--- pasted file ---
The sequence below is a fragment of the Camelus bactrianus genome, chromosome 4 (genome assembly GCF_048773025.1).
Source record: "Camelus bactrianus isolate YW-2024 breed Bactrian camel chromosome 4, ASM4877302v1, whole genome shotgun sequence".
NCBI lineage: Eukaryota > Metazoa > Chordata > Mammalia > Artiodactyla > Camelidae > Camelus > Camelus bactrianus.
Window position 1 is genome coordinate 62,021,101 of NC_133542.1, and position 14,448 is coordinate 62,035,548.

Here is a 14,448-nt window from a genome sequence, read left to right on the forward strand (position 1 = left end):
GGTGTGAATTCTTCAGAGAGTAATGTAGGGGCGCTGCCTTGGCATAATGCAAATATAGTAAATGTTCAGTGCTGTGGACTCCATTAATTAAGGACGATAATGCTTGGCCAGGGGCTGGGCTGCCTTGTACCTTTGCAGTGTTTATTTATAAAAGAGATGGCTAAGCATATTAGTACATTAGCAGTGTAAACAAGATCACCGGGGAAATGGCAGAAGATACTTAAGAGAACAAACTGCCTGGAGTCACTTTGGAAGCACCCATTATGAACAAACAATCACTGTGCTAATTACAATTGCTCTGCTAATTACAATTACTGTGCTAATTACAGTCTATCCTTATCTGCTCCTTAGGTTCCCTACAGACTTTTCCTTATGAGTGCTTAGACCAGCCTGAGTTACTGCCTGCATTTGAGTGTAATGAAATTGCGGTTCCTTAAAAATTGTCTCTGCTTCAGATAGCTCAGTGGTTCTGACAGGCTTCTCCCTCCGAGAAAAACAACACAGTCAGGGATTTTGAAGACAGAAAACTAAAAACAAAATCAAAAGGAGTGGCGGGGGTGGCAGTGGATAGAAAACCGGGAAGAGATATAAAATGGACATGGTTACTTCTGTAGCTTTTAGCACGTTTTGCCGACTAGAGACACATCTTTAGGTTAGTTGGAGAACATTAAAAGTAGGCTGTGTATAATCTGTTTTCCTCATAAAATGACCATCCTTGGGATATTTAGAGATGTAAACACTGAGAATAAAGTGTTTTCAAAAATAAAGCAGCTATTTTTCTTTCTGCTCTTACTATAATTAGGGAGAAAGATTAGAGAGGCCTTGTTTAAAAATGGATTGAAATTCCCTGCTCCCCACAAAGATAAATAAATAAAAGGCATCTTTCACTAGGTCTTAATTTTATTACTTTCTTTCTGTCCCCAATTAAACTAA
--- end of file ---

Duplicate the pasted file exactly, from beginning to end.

The sequence below is a fragment of the Camelus bactrianus genome, chromosome 4 (genome assembly GCF_048773025.1).
Source record: "Camelus bactrianus isolate YW-2024 breed Bactrian camel chromosome 4, ASM4877302v1, whole genome shotgun sequence".
NCBI lineage: Eukaryota > Metazoa > Chordata > Mammalia > Artiodactyla > Camelidae > Camelus > Camelus bactrianus.
Window position 1 is genome coordinate 62,021,101 of NC_133542.1, and position 14,448 is coordinate 62,035,548.

Here is a 14,448-nt window from a genome sequence, read left to right on the forward strand (position 1 = left end):
GGTGTGAATTCTTCAGAGAGTAATGTAGGGGCGCTGCCTTGGCATAATGCAAATATAGTAAATGTTCAGTGCTGTGGACTCCATTAATTAAGGACGATAATGCTTGGCCAGGGGCTGGGCTGCCTTGTACCTTTGCAGTGTTTATTTATAAAAGAGATGGCTAAGCATATTAGTACATTAGCAGTGTAAACAAGATCACCGGGGAAATGGCAGAAGATACTTAAGAGAACAAACTGCCTGGAGTCACTTTGGAAGCACCCATTATGAACAAACAATCACTGTGCTAATTACAATTGCTCTGCTAATTACAATTACTGTGCTAATTACAGTCTATCCTTATCTGCTCCTTAGGTTCCCTACAGACTTTTCCTTATGAGTGCTTAGACCAGCCTGAGTTACTGCCTGCATTTGAGTGTAATGAAATTGCGGTTCCTTAAAAATTGTCTCTGCTTCAGATAGCTCAGTGGTTCTGACAGGCTTCTCCCTCCGAGAAAAACAACACAGTCAGGGATTTTGAAGACAGAAAACTAAAAACAAAATCAAAAGGAGTGGCGGGGGTGGCAGTGGATAGAAAACCGGGAAGAGATATAAAATGGACATGGTTACTTCTGTAGCTTTTAGCACGTTTTGCCGACTAGAGACACATCTTTAGGTTAGTTGGAGAACATTAAAAGTAGGCTGTGTATAATCTGTTTTCCTCATAAAATGACCATCCTTGGGATATTTAGAGATGTAAACACTGAGAATAAAGTGTTTTCAAAAATAAAGCAGCTATTTTTCTTTCTGCTCTTACTATAATTAGGGAGAAAGATTAGAGAGGCCTTGTTTAAAAATGGATTGAAATTCCCTGCTCCCCACAAAGATAAATAAATAAAAGGCATCTTTCACTAGGTCTTAATTTTATTACTTTCTTTCTGTCCCCAATTAAACTAA